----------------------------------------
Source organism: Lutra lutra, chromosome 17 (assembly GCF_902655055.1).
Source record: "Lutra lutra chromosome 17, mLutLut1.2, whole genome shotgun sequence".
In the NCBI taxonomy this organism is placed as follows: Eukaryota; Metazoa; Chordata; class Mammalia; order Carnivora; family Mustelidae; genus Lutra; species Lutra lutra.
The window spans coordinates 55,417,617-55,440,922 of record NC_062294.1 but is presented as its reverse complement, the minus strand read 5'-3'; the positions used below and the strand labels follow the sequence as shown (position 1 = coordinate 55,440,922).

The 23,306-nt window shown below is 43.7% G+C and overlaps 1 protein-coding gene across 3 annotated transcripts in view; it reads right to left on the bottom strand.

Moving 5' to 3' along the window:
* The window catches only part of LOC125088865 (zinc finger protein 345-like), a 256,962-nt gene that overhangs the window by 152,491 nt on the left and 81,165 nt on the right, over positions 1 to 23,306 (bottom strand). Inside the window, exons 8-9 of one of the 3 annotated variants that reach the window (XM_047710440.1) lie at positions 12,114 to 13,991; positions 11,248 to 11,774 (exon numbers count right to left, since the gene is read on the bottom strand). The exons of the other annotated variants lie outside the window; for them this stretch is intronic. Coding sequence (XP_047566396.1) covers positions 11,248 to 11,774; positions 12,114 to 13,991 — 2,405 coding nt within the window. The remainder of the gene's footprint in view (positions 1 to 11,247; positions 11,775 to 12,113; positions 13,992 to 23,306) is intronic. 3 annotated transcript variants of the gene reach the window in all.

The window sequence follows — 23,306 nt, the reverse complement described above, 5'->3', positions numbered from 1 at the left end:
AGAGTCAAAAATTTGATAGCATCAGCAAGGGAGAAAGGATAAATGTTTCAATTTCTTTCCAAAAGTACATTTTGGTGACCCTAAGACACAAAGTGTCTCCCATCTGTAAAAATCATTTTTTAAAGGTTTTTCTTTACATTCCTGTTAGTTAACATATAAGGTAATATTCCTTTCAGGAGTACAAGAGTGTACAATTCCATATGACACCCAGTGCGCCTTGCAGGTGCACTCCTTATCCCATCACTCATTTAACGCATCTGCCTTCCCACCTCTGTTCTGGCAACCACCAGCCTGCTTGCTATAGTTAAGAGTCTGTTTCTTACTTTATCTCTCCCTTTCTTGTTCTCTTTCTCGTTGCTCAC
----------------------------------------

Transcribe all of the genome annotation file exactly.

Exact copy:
Source organism: Lutra lutra, chromosome 17 (assembly GCF_902655055.1).
Source record: "Lutra lutra chromosome 17, mLutLut1.2, whole genome shotgun sequence".
In the NCBI taxonomy this organism is placed as follows: Eukaryota; Metazoa; Chordata; class Mammalia; order Carnivora; family Mustelidae; genus Lutra; species Lutra lutra.
The window spans coordinates 55,417,617-55,440,922 of record NC_062294.1 but is presented as its reverse complement, the minus strand read 5'-3'; the positions used below and the strand labels follow the sequence as shown (position 1 = coordinate 55,440,922).

The 23,306-nt window shown below is 43.7% G+C and overlaps 1 protein-coding gene across 3 annotated transcripts in view; it reads right to left on the bottom strand.

Moving 5' to 3' along the window:
* The window catches only part of LOC125088865 (zinc finger protein 345-like), a 256,962-nt gene that overhangs the window by 152,491 nt on the left and 81,165 nt on the right, over positions 1 to 23,306 (bottom strand). Inside the window, exons 8-9 of one of the 3 annotated variants that reach the window (XM_047710440.1) lie at positions 12,114 to 13,991; positions 11,248 to 11,774 (exon numbers count right to left, since the gene is read on the bottom strand). The exons of the other annotated variants lie outside the window; for them this stretch is intronic. Coding sequence (XP_047566396.1) covers positions 11,248 to 11,774; positions 12,114 to 13,991 — 2,405 coding nt within the window. The remainder of the gene's footprint in view (positions 1 to 11,247; positions 11,775 to 12,113; positions 13,992 to 23,306) is intronic. 3 annotated transcript variants of the gene reach the window in all.

The window sequence follows — 23,306 nt, the reverse complement described above, 5'->3', positions numbered from 1 at the left end:
AGAGTCAAAAATTTGATAGCATCAGCAAGGGAGAAAGGATAAATGTTTCAATTTCTTTCCAAAAGTACATTTTGGTGACCCTAAGACACAAAGTGTCTCCCATCTGTAAAAATCATTTTTTAAAGGTTTTTCTTTACATTCCTGTTAGTTAACATATAAGGTAATATTCCTTTCAGGAGTACAAGAGTGTACAATTCCATATGACACCCAGTGCGCCTTGCAGGTGCACTCCTTATCCCATCACTCATTTAACGCATCTGCCTTCCCACCTCTGTTCTGGCAACCACCAGCCTGCTTGCTATAGTTAAGAGTCTGTTTCTTACTTTATCTCTCCCTTTCTTGTTCTCTTTCTCGTTGCTCAC